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Review: Chauthi Koot, one of the best movies of 2016

Lovers of good cinema should not miss this opportunity to watch one of the best Indian films of 2016, says Aseem Chhabra.

Gurvinder Singh's second feature Chauthi Koot is a remarkable document about life in rural Punjab, before and after Operation Blue Star in June 1984, when the Indian Army attacked the Golden Temple in Amritsar to flush out terrorists.

As a film, Chauthi Koot is a case study about how to make indies with non-actors.

But the biggest actor that populates the film's narrative is fear.

What happens to ordinary people -- in this case, regular farmers, Sikhs and Hindus, all citizens of the state -- when the terrorists and armed forces, terrorise their daily existence?

There are many such moments of fear throughout the film, like the quiet of the dark rural nights broken by the insistent barking of a dog each time the terrorists pass by, or when soldiers recklessly search the home of protagonist Joginder Singh (Suvinder Vicky), as his terrified children watch the events unfold with a sense of helplessness.

Gurvinder Singh, who was mentored by the late Mani Kaul, learned a lot about the language of cinema from the master. There are tones of Kaul's pacing and mood in Chauthi Koot.

Chauthi Koot is a gripping reflection of life in Punjab in the 1980s. Under Gurvinder Singh's command, the film speaks in a voice that the audience can understand.

Bollywood recently shared with us a loud, flashy (although at times, very effective) face of Punjab in Abhishek Chaubey's Udta Punjab.

Chauthi Koot is a lot quieter on the surface. But in many ways, it is a much more explosive film, one that the Indian audience must watch to understand an important and dark part of the country's recent history.

Chauthi Koot is based on two stories by Punjabi writer Waryam Singh Sandhu, who won the Sahitya Akademi Award for his collection of stories The Fourth Direction and Other Stories, translated into English by Akshey Kumar. One is The Fourth Direction/Chauthi Koot and I Am Feeling Fine Now/Main Theek Thak Haan, the main focus of the film's narrative.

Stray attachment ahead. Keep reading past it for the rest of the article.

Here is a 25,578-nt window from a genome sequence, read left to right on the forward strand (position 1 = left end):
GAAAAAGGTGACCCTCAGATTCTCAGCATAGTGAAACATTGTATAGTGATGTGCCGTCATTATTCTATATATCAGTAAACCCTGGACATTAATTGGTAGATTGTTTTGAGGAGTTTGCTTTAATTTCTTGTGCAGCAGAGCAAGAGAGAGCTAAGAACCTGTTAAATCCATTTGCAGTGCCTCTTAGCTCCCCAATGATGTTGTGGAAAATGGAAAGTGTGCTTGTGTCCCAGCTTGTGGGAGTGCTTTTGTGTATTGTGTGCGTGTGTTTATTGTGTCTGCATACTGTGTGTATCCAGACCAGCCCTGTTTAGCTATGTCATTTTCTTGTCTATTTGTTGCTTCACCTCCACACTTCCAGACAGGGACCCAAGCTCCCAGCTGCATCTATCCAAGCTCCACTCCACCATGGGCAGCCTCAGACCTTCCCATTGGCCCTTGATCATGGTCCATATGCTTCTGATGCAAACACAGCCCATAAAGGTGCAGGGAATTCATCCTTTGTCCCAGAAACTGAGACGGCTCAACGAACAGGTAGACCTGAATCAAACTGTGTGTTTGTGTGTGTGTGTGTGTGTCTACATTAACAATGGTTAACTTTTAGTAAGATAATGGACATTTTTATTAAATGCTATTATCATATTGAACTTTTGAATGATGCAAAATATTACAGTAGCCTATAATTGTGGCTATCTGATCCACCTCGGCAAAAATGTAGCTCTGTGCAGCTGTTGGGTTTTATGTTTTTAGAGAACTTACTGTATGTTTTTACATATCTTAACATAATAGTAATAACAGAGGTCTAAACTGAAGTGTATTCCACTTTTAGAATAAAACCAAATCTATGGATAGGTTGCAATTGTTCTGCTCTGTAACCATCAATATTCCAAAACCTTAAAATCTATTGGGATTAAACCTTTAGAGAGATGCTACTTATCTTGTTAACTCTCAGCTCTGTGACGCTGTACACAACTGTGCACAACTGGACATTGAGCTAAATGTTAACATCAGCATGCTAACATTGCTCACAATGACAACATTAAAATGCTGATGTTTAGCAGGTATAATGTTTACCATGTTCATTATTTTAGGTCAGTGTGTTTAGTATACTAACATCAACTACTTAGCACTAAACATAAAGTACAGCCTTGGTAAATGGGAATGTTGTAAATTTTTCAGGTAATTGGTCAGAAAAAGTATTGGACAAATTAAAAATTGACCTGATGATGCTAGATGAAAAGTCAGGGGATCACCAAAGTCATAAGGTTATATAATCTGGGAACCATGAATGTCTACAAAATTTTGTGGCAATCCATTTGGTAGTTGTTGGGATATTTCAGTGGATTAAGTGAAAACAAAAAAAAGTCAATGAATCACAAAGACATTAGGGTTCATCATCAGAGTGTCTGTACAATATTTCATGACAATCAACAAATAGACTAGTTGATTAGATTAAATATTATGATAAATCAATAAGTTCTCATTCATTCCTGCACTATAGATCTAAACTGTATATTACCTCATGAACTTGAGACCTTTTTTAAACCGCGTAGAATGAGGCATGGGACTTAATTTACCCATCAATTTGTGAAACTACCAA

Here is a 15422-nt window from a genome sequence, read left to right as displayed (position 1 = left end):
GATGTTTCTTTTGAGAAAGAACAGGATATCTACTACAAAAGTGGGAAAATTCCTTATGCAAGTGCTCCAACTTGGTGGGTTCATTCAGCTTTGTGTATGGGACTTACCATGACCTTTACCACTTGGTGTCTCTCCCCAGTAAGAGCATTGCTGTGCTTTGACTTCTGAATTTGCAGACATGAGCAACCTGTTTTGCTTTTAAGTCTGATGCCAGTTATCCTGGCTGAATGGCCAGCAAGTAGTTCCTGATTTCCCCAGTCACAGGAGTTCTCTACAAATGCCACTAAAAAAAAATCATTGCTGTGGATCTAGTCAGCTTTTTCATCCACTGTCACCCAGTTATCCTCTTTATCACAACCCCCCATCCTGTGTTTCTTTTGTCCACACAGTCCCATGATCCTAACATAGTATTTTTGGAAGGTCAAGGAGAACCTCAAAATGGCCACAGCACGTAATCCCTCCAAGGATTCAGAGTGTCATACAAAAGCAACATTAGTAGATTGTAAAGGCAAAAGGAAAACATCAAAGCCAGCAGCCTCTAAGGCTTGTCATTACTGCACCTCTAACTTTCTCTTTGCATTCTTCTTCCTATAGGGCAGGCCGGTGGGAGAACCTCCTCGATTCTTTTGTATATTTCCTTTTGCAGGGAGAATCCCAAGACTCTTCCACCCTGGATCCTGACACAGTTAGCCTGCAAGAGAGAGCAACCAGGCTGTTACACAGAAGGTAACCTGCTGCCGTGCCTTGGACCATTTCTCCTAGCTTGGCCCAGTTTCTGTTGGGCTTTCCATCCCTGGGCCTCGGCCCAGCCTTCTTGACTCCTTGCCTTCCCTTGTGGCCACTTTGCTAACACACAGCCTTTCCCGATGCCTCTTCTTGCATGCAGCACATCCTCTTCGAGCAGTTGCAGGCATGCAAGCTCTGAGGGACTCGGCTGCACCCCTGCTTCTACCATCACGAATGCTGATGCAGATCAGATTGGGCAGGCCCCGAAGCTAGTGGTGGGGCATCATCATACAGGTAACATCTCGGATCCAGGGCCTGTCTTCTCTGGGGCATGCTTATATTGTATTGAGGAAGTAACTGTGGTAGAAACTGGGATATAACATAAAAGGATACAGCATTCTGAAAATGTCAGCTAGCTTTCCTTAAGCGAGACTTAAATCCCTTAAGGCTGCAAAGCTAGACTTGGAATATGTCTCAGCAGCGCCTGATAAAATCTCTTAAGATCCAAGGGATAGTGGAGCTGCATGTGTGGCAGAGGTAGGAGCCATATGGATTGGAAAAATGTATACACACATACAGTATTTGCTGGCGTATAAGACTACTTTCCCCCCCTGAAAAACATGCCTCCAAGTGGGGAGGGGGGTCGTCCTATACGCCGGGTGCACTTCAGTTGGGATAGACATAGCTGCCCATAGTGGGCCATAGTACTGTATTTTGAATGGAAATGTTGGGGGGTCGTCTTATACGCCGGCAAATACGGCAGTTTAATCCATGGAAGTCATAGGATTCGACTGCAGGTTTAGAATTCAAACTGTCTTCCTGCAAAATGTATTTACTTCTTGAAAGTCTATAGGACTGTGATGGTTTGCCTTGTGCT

The film, starts with two Hindu men rushing to a station to catch a train to Amritsar. This story, as we will later learn, is set after the attack on the Golden Temple.

We see the fear on the faces of these men, as they believe they might have missed their train, when they beg and force their way into the conductor's compartment.

To their surprise, the compartment is already occupied by a few other desperate passengers -- Hindus and Sikhs, all terrified of having to travel long distances in difficult times.

As we will get to know towards the end of the film, in a post-Operation Blue Star Punjab, Sikhs had a greater sense of fear. They felt safer riding in a train or walking alongside Hindus.

So while the film makes a case that all citizens of Punjab, regardless of their religion, were in the same boat, it is also a commentary of a time where people sought comfort based on their fellow passengers' faiths. They were not looking for human beings as companions on the journey, they were looking for persons, who were Hindus and/or Sikhs. It was a time when religion became the defining identity of individuals.

The middle section of the film takes up the second story where the terrorists and the Indian Army pressurise Joginder Singh and his family to kill their dog Tommy. But Tommy -- a metaphor for the spirit of Punjab and its people -- refuses to die for a long time.

His barking becomes incessant, jarring, annoying and it brings a deep sense of fear for the audience. But the director keeps him alive for as long as it is possible.

Tommy is not just the spirit of Punjab.

The dog represents today's Kashmir, Palestine and just about every location in the world where the will of people can be suppressed by the powerful, who have weapons. While the film is in Punjabi, Chauthi Koot speaks a language that is universal.

The film is beautifully shot. Some of the early foggy morning scenes, as well as a storm that accompanies rain, are haunting. In casting non-actors, all with a warm presence that makes us care for them, Singh takes us into the heartland of India that we rarely experience.

The release of Chauthi Koot is a reminder that times are changing in India.

Until a few years ago, a Punjabi language film would have only played in theatres in Punjab. But as the audience for a film like Chauthi Koot have grown, its distributor has also rented theaters in other urban areas -- from Mumbai, to Pune, Bangalore, Kolkata, and, of course Delhi, Gurgaon and Noida.

Lovers of good cinema should not miss this opportunity to watch one of the best Indian films of 2016.

Rediff Rating: